Camera – check. Batteries – check. Boots, backpack, tripod… I’m ready to go.
For a while I had been obsessed with an idea of finding interesting pictures in my backyard, in my neighborhood, in the parks nearby. I thought of it as my personal challenge: finding interesting images where I live without going far away to popular photographic destinations.
One of the outcomes of it was an ongoing project “My Backyard” with a new installment published to my website every year. This time I took it one step further though. I decided to treat a patch of wilderness in the middle of my neighborhood as a National Park. I got all my gear the way I would take it on a hike in a national park. I got water and snack and I went exploring.
There was a well developed trail around the lake used by runners, joggers, and walkers. Along it there were plenty of side trails just begging to be explored. I walked to that trail briskly. Once I got on the lake trail I slowed down watching out for the side trails that would get me closer to the water.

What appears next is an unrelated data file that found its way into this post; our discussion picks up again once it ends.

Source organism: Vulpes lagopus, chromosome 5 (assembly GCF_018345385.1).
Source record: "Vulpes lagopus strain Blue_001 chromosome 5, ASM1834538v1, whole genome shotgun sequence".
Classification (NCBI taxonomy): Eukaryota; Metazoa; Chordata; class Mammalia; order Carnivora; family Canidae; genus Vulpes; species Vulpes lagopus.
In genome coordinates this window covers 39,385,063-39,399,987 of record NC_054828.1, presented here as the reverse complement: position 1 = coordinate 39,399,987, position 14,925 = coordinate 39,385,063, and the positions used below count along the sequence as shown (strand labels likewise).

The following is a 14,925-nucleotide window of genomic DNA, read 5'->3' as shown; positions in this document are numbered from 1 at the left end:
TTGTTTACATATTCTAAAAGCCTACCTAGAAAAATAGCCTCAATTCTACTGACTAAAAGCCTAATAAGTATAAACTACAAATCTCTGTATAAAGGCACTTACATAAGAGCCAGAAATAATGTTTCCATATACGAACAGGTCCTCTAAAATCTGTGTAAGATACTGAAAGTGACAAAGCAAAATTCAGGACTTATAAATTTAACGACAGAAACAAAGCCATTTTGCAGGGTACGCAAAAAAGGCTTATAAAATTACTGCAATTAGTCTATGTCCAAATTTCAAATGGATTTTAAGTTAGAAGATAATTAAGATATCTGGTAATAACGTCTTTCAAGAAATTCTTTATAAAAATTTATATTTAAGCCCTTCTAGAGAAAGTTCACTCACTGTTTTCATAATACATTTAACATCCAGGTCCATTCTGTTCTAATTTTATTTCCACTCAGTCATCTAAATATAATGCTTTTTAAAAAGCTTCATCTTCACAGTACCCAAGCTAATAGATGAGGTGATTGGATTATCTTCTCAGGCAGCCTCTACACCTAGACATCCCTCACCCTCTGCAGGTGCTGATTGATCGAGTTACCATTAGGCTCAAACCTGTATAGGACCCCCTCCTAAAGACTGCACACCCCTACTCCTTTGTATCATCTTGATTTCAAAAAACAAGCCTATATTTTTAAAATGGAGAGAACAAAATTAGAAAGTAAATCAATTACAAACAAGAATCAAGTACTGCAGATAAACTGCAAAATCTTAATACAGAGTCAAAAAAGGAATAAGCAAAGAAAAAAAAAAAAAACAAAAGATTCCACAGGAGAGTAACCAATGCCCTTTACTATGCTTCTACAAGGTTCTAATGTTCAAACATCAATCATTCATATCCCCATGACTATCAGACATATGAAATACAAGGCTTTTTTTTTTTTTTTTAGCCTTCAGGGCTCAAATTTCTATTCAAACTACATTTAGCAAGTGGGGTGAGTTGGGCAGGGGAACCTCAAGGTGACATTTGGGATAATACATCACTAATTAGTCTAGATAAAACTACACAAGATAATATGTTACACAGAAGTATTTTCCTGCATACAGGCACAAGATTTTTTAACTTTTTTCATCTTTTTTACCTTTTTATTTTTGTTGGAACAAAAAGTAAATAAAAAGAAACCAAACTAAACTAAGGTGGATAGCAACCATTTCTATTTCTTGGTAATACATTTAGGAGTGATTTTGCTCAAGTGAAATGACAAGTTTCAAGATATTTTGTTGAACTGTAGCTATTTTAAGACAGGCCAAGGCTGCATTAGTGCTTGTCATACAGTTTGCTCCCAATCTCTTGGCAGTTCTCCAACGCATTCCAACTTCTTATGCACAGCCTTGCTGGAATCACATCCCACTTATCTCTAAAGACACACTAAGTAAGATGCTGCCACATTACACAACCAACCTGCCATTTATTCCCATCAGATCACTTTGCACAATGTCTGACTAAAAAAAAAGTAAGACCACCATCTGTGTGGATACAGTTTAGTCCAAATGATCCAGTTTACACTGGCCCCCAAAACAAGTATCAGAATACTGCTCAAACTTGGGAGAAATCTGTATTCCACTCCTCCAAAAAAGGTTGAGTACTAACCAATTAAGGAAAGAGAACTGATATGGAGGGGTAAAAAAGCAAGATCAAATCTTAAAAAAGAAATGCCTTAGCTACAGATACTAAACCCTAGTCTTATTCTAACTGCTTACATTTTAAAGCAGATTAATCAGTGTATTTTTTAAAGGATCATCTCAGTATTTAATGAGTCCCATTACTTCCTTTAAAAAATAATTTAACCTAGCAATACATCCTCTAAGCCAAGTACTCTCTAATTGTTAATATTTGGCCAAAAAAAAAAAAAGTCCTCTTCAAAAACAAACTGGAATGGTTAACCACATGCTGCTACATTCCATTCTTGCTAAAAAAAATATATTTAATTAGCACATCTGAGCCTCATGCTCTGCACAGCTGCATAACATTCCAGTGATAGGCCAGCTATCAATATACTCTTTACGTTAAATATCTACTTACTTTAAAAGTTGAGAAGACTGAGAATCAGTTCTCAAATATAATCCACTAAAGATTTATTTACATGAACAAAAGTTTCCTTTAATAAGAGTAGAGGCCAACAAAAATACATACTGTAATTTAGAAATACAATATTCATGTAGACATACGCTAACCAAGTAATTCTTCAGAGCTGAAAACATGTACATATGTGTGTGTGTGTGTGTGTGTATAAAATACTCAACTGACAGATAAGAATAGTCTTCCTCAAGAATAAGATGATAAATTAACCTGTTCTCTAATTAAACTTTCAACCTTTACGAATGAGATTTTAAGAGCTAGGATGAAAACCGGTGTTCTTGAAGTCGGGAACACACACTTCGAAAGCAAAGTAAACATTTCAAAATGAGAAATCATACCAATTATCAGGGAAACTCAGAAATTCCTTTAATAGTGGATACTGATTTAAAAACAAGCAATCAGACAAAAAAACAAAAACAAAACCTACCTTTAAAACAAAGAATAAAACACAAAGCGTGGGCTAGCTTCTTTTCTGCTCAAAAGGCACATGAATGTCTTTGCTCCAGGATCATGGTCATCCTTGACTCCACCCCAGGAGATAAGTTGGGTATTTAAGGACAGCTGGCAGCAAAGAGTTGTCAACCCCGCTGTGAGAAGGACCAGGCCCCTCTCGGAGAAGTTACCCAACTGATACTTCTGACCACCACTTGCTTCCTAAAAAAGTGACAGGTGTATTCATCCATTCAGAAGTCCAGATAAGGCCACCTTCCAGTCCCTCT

Some were well-walked. Others were barely visible and somehow more enticing: following them I would make my way through shrubbery and brambles to eventually get close to water. A wall of trees would isolate me from civilization creating a realm of nature with its own sounds, with its own beauty.
Just like that, following one of those side trails, I found a place that would be great for taking pictures at sunset. Perched up on the log I settled down waiting for the sunset. Time flowed past quietly unnoticeably and somehow the wait was over. The warm colors of sunset was filling the sky. The tops of the trees were still holding the sun by its last rays. And the lake was reflecting it all in the upside down world…
I got home well after dark. I was tired but happy that I went on an amazing hike in the patch of wilderness in my neighborhood.